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Deutsche Telekom project may flounder under regulations

Feb 03, 20063 mins

One of Europe’s most ambitious projects to deliver high-speed Internet access to residential homes could collapse over ambiguous legal requirements.

“We need clear legal commitments regarding the long-term regulatory situation if we are to roll out this project,” said Kai-Uwe Ricke, CEO at Germany’s Deutsche Telekom, at a news conference in Berlin on Thursday.

Europe’s largest telecommunications service provider plans to invest €3 billion ($3.6 billion) in the construction of a network that will string fiber optic cable to the curb of homes in 50 German cities. To bridge the remaining distance to homes, the company plans to install Very High Speed DSL (VDSL) technology, offering speeds up to 50Mbps.

With the new infrastructure, Deutsche Telekom aims to offer customers a range of Internet-based services, such as HDTV and 3-D television or video conferencing, which slower-speed Asymmetric DSL (ADSL) technology can’t support, according to Ricke.

To safeguard its planned investment, Deutsche Telekom is demanding that if the operator must share the new network with rivals, it should be allowed to set the conditions — and not the national regulator, which has determined the prices for rivals to use the former monopolist’s copper-based local loop infrastructure.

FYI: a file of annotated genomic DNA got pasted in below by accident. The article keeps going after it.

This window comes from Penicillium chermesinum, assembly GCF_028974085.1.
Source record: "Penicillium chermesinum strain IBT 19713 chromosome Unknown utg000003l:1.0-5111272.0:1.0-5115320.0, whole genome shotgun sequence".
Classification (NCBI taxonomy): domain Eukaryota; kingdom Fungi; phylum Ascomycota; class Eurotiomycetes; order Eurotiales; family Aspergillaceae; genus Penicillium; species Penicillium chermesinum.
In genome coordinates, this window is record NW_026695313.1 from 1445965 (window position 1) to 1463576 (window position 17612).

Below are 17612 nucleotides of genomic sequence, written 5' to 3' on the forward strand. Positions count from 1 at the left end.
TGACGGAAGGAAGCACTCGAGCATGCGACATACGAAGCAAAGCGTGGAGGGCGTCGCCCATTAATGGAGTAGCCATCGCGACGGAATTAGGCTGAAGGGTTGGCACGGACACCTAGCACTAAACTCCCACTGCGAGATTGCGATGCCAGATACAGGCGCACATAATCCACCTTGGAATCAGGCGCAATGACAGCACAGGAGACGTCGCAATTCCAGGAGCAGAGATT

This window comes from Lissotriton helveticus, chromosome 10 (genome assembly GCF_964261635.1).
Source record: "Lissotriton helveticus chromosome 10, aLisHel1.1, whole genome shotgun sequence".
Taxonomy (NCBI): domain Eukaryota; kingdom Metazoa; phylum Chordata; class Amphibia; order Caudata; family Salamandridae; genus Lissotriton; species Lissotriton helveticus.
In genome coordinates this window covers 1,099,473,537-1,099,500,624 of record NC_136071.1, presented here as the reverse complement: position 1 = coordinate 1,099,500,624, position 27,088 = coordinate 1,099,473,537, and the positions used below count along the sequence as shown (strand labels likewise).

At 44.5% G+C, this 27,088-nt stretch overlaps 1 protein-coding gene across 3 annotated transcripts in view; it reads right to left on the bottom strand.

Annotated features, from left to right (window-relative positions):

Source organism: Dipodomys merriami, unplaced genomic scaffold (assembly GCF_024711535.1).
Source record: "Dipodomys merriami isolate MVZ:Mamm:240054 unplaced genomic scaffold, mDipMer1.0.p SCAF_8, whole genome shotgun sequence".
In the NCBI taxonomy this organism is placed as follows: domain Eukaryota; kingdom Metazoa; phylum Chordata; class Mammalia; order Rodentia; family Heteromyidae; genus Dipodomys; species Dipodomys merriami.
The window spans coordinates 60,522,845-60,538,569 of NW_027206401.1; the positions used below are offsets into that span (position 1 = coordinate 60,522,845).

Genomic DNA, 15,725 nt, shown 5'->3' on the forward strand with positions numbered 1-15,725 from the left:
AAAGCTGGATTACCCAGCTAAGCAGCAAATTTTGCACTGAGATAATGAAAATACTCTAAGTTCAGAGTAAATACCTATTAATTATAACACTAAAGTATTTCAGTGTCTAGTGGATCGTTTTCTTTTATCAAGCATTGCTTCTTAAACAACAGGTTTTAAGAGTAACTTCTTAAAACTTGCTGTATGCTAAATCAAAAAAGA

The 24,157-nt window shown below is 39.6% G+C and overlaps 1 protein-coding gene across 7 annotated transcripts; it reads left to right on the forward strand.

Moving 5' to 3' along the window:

“Without a change in regulatory thinking here in Germany, I’m sorry to say we’re going to miss the boat,” Ricke warned. “Other countries with far less intensive regulation have overtaken us in the roll-out of these key technologies.”

Earlier this week, Germany’s Federal Ministry of Economics released the first draft of the country’s new Telecommunications Act. But Ricke pointed to what he views as ambiguous wording in the draft, such as the lack of a precise definition of the concept “new market,” which, he said, VDSL represents, and no clear declaration that this new market won’t be regulated.

With an eye to the European Commission, which has warned the German regulator about deregulation of the planned network, Ricke said Deutsche Telekom “will have to start convincing people in Brussels, in particular.”

The current plan is to connect homes in 10 cities by the middle of the year, according to Ricke. The up-front investment, he said, will be based on “trust.”

The carrier plans to connect the remaining 40 cities by 2007, but only if its conditions are met, he said.

In rural areas, where the cost of deploying fiber optic cable is prohibitive, Deutsche Telekom will use wireless WiMAX technology, which offers high speeds over relatively large geographical areas, according to Ricke.